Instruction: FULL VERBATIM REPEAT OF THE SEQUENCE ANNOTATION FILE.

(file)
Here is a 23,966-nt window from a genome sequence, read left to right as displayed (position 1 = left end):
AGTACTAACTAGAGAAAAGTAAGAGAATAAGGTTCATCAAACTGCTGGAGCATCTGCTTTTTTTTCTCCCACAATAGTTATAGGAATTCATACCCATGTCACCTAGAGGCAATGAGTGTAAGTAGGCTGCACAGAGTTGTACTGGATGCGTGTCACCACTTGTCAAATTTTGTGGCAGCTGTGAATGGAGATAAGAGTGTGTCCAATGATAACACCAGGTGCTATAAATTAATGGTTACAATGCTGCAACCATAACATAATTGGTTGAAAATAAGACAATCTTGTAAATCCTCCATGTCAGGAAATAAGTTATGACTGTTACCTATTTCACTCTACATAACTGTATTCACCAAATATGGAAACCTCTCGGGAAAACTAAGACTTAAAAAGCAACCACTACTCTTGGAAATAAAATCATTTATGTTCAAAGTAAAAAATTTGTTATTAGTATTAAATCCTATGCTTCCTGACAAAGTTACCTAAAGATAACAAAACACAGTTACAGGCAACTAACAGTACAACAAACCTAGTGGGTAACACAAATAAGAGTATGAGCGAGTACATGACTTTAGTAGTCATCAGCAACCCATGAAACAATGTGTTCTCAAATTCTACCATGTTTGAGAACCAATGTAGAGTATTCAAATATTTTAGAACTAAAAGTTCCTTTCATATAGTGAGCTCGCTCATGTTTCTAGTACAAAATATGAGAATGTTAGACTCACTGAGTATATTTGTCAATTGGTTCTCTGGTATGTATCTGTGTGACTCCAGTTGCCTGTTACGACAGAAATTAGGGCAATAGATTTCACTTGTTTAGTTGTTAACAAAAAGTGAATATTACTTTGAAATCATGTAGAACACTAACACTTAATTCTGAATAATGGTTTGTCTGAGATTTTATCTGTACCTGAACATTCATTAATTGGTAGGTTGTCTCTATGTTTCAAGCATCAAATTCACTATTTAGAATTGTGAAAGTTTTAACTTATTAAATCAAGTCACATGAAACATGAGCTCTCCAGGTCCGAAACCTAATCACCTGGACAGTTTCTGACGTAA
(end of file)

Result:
Here is a 23,966-nt window from a genome sequence, read left to right as displayed (position 1 = left end):
AGTACTAACTAGAGAAAAGTAAGAGAATAAGGTTCATCAAACTGCTGGAGCATCTGCTTTTTTTTCTCCCACAATAGTTATAGGAATTCATACCCATGTCACCTAGAGGCAATGAGTGTAAGTAGGCTGCACAGAGTTGTACTGGATGCGTGTCACCACTTGTCAAATTTTGTGGCAGCTGTGAATGGAGATAAGAGTGTGTCCAATGATAACACCAGGTGCTATAAATTAATGGTTACAATGCTGCAACCATAACATAATTGGTTGAAAATAAGACAATCTTGTAAATCCTCCATGTCAGGAAATAAGTTATGACTGTTACCTATTTCACTCTACATAACTGTATTCACCAAATATGGAAACCTCTCGGGAAAACTAAGACTTAAAAAGCAACCACTACTCTTGGAAATAAAATCATTTATGTTCAAAGTAAAAAATTTGTTATTAGTATTAAATCCTATGCTTCCTGACAAAGTTACCTAAAGATAACAAAACACAGTTACAGGCAACTAACAGTACAACAAACCTAGTGGGTAACACAAATAAGAGTATGAGCGAGTACATGACTTTAGTAGTCATCAGCAACCCATGAAACAATGTGTTCTCAAATTCTACCATGTTTGAGAACCAATGTAGAGTATTCAAATATTTTAGAACTAAAAGTTCCTTTCATATAGTGAGCTCGCTCATGTTTCTAGTACAAAATATGAGAATGTTAGACTCACTGAGTATATTTGTCAATTGGTTCTCTGGTATGTATCTGTGTGACTCCAGTTGCCTGTTACGACAGAAATTAGGGCAATAGATTTCACTTGTTTAGTTGTTAACAAAAAGTGAATATTACTTTGAAATCATGTAGAACACTAACACTTAATTCTGAATAATGGTTTGTCTGAGATTTTATCTGTACCTGAACATTCATTAATTGGTAGGTTGTCTCTATGTTTCAAGCATCAAATTCACTATTTAGAATTGTGAAAGTTTTAACTTATTAAATCAAGTCACATGAAACATGAGCTCTCCAGGTCCGAAACCTAATCACCTGGACAGTTTCTGACGTAA